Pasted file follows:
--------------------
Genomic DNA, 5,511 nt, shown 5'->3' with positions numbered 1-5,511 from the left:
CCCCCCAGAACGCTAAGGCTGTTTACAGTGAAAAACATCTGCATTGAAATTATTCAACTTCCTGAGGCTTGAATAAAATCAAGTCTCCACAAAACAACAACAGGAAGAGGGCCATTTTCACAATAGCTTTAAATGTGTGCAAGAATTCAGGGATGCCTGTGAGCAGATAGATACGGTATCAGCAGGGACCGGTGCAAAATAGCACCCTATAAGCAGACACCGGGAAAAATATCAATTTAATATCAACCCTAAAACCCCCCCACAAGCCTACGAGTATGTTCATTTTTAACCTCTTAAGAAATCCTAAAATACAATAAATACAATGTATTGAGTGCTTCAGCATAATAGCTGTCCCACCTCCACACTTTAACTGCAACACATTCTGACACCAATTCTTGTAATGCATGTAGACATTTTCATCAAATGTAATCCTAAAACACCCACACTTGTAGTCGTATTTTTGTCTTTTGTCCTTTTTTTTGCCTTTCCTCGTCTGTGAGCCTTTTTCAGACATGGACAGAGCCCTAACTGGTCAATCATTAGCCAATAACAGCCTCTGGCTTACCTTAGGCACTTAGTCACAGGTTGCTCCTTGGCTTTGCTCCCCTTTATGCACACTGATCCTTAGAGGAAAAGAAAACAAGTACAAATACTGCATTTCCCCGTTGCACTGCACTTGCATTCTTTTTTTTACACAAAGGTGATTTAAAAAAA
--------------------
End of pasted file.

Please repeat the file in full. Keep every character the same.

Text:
Genomic DNA, 5,511 nt, shown 5'->3' with positions numbered 1-5,511 from the left:
CCCCCCAGAACGCTAAGGCTGTTTACAGTGAAAAACATCTGCATTGAAATTATTCAACTTCCTGAGGCTTGAATAAAATCAAGTCTCCACAAAACAACAACAGGAAGAGGGCCATTTTCACAATAGCTTTAAATGTGTGCAAGAATTCAGGGATGCCTGTGAGCAGATAGATACGGTATCAGCAGGGACCGGTGCAAAATAGCACCCTATAAGCAGACACCGGGAAAAATATCAATTTAATATCAACCCTAAAACCCCCCCACAAGCCTACGAGTATGTTCATTTTTAACCTCTTAAGAAATCCTAAAATACAATAAATACAATGTATTGAGTGCTTCAGCATAATAGCTGTCCCACCTCCACACTTTAACTGCAACACATTCTGACACCAATTCTTGTAATGCATGTAGACATTTTCATCAAATGTAATCCTAAAACACCCACACTTGTAGTCGTATTTTTGTCTTTTGTCCTTTTTTTTGCCTTTCCTCGTCTGTGAGCCTTTTTCAGACATGGACAGAGCCCTAACTGGTCAATCATTAGCCAATAACAGCCTCTGGCTTACCTTAGGCACTTAGTCACAGGTTGCTCCTTGGCTTTGCTCCCCTTTATGCACACTGATCCTTAGAGGAAAAGAAAACAAGTACAAATACTGCATTTCCCCGTTGCACTGCACTTGCATTCTTTTTTTTACACAAAGGTGATTTAAAAAAA